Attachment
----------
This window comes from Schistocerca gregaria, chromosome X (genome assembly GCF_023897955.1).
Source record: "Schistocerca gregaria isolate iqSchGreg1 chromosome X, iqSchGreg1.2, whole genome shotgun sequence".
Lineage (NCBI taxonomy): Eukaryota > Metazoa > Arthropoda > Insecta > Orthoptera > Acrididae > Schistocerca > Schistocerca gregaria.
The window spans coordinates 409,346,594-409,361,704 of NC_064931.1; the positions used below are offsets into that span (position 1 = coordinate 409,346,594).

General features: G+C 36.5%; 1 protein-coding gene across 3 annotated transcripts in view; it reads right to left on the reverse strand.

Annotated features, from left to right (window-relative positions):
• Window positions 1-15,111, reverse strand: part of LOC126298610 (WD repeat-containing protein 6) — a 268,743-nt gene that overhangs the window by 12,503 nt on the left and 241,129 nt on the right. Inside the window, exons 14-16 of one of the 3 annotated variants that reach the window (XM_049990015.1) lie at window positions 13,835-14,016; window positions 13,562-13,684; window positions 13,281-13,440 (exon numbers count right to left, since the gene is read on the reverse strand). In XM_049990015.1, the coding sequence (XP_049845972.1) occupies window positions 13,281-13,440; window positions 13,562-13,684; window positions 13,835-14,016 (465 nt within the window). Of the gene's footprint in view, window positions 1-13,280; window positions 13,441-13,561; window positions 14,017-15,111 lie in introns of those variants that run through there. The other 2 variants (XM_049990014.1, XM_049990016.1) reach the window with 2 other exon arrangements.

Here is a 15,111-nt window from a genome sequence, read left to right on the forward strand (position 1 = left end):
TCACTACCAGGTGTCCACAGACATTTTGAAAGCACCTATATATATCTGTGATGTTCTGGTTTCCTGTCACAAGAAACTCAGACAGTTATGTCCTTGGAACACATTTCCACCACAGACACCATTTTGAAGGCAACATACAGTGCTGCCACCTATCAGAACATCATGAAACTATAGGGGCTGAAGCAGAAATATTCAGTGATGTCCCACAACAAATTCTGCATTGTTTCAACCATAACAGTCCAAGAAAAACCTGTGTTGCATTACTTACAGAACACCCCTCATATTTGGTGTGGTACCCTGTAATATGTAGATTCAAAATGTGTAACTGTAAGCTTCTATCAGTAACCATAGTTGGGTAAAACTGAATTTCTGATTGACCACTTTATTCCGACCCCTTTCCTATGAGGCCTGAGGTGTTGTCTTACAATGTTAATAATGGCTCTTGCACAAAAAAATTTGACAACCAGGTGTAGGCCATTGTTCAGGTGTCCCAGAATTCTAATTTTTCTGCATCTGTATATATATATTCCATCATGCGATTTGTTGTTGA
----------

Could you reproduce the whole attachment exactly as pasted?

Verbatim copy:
This window comes from Schistocerca gregaria, chromosome X (genome assembly GCF_023897955.1).
Source record: "Schistocerca gregaria isolate iqSchGreg1 chromosome X, iqSchGreg1.2, whole genome shotgun sequence".
Lineage (NCBI taxonomy): Eukaryota > Metazoa > Arthropoda > Insecta > Orthoptera > Acrididae > Schistocerca > Schistocerca gregaria.
The window spans coordinates 409,346,594-409,361,704 of NC_064931.1; the positions used below are offsets into that span (position 1 = coordinate 409,346,594).

General features: G+C 36.5%; 1 protein-coding gene across 3 annotated transcripts in view; it reads right to left on the reverse strand.

Annotated features, from left to right (window-relative positions):
• Window positions 1-15,111, reverse strand: part of LOC126298610 (WD repeat-containing protein 6) — a 268,743-nt gene that overhangs the window by 12,503 nt on the left and 241,129 nt on the right. Inside the window, exons 14-16 of one of the 3 annotated variants that reach the window (XM_049990015.1) lie at window positions 13,835-14,016; window positions 13,562-13,684; window positions 13,281-13,440 (exon numbers count right to left, since the gene is read on the reverse strand). In XM_049990015.1, the coding sequence (XP_049845972.1) occupies window positions 13,281-13,440; window positions 13,562-13,684; window positions 13,835-14,016 (465 nt within the window). Of the gene's footprint in view, window positions 1-13,280; window positions 13,441-13,561; window positions 14,017-15,111 lie in introns of those variants that run through there. The other 2 variants (XM_049990014.1, XM_049990016.1) reach the window with 2 other exon arrangements.

Here is a 15,111-nt window from a genome sequence, read left to right on the forward strand (position 1 = left end):
TCACTACCAGGTGTCCACAGACATTTTGAAAGCACCTATATATATCTGTGATGTTCTGGTTTCCTGTCACAAGAAACTCAGACAGTTATGTCCTTGGAACACATTTCCACCACAGACACCATTTTGAAGGCAACATACAGTGCTGCCACCTATCAGAACATCATGAAACTATAGGGGCTGAAGCAGAAATATTCAGTGATGTCCCACAACAAATTCTGCATTGTTTCAACCATAACAGTCCAAGAAAAACCTGTGTTGCATTACTTACAGAACACCCCTCATATTTGGTGTGGTACCCTGTAATATGTAGATTCAAAATGTGTAACTGTAAGCTTCTATCAGTAACCATAGTTGGGTAAAACTGAATTTCTGATTGACCACTTTATTCCGACCCCTTTCCTATGAGGCCTGAGGTGTTGTCTTACAATGTTAATAATGGCTCTTGCACAAAAAAATTTGACAACCAGGTGTAGGCCATTGTTCAGGTGTCCCAGAATTCTAATTTTTCTGCATCTGTATATATATATTCCATCATGCGATTTGTTGTTGA